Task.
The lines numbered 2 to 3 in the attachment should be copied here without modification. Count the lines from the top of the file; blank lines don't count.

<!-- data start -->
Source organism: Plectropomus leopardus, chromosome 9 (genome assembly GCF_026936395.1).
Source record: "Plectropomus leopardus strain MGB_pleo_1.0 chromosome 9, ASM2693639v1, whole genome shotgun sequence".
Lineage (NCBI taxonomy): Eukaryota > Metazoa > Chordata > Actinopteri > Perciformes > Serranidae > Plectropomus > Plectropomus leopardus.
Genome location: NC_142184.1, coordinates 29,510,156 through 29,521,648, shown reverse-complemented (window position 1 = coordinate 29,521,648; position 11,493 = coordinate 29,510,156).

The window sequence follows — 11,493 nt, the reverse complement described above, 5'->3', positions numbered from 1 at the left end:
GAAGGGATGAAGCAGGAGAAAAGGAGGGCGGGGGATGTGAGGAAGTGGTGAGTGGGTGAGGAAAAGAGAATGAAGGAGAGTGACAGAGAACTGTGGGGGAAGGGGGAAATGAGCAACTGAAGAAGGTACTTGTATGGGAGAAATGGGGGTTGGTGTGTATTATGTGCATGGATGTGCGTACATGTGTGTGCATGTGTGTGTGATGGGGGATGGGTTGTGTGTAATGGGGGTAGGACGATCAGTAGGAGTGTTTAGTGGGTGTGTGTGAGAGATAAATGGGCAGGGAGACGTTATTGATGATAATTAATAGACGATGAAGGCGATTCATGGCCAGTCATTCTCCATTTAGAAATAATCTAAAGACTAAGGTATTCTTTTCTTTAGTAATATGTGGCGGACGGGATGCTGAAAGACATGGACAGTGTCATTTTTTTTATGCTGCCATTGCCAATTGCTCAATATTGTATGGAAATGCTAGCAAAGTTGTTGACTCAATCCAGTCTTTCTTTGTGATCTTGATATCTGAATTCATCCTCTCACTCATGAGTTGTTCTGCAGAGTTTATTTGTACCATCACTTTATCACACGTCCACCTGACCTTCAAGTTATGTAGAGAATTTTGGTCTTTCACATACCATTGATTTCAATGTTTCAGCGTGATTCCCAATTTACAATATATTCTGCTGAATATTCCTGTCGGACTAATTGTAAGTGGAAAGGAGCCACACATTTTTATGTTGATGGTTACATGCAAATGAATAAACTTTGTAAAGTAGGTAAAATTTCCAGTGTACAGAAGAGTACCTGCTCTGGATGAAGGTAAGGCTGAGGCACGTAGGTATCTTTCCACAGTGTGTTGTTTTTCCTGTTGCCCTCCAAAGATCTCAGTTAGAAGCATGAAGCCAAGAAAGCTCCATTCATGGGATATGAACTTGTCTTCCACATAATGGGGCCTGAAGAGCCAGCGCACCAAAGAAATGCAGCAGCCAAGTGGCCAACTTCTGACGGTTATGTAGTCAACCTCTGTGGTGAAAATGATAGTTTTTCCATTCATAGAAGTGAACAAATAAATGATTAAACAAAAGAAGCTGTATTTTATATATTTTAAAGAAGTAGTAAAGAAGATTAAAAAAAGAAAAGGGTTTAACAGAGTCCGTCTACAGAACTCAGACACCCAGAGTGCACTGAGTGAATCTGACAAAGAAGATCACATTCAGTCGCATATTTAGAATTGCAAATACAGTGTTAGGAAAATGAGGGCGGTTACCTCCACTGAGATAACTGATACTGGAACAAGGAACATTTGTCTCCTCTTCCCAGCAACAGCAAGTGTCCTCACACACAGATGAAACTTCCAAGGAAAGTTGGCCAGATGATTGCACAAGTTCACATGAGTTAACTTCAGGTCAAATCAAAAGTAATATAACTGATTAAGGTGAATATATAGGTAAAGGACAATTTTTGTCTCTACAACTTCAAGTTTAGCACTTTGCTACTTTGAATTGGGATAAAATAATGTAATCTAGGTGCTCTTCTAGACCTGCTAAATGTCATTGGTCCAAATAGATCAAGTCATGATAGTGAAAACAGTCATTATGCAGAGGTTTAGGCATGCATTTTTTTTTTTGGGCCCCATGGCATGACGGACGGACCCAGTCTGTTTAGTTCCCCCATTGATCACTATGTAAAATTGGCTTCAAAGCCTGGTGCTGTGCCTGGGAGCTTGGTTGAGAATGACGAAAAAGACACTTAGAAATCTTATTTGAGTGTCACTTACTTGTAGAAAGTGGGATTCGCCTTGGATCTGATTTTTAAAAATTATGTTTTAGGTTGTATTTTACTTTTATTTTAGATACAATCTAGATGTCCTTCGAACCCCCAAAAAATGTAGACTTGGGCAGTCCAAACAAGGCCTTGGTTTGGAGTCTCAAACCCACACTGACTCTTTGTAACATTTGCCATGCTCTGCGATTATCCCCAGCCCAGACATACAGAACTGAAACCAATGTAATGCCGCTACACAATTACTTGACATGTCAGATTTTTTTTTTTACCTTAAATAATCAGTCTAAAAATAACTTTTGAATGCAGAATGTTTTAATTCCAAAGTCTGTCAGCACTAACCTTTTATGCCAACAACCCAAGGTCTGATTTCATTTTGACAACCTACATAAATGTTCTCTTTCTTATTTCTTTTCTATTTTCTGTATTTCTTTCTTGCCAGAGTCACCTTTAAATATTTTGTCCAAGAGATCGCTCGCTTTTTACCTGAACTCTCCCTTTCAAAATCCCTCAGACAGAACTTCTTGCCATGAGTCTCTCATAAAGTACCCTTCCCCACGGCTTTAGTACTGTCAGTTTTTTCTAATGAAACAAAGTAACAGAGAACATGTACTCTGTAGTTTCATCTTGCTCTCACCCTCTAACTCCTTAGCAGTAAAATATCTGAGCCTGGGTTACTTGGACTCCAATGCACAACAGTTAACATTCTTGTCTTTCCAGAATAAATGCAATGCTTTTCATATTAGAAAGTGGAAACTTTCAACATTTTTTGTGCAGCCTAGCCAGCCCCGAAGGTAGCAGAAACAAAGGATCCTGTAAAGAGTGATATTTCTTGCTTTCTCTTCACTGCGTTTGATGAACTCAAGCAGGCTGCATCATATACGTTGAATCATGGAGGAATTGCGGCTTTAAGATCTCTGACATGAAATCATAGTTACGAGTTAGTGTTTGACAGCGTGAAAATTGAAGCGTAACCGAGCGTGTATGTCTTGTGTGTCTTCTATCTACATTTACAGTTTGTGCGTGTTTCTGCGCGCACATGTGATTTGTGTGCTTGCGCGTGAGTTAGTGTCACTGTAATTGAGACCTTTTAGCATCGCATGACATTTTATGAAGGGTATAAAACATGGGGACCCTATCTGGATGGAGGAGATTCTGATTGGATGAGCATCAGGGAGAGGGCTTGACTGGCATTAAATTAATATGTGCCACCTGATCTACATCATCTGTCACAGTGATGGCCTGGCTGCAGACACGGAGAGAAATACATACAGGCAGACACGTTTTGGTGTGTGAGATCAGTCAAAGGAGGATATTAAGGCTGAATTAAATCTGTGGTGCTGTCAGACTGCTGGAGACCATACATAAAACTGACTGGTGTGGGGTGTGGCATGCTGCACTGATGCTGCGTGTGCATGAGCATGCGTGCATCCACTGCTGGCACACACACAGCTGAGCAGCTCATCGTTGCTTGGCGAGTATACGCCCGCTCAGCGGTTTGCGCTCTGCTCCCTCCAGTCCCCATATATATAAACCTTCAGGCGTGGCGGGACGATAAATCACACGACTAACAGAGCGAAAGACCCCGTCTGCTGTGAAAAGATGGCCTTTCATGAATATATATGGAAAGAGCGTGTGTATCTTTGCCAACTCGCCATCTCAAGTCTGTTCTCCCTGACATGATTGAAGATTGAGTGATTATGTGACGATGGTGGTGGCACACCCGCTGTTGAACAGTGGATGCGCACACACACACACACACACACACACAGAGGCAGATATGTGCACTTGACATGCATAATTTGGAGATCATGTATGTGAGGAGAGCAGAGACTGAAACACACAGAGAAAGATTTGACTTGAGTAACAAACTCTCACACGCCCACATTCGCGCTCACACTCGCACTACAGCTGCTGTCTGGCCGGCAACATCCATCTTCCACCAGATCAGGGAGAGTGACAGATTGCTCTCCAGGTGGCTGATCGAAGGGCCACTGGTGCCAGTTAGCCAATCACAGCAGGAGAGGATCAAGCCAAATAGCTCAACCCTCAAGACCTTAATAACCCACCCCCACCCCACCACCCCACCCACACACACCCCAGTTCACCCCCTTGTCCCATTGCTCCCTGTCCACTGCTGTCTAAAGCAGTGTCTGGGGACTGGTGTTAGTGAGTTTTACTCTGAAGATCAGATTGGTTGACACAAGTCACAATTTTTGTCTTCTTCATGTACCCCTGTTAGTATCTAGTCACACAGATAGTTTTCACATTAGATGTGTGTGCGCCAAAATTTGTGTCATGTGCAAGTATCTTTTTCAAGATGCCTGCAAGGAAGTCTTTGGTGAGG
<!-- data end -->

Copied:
Source record: "Plectropomus leopardus strain MGB_pleo_1.0 chromosome 9, ASM2693639v1, whole genome shotgun sequence".
Lineage (NCBI taxonomy): Eukaryota > Metazoa > Chordata > Actinopteri > Perciformes > Serranidae > Plectropomus > Plectropomus leopardus.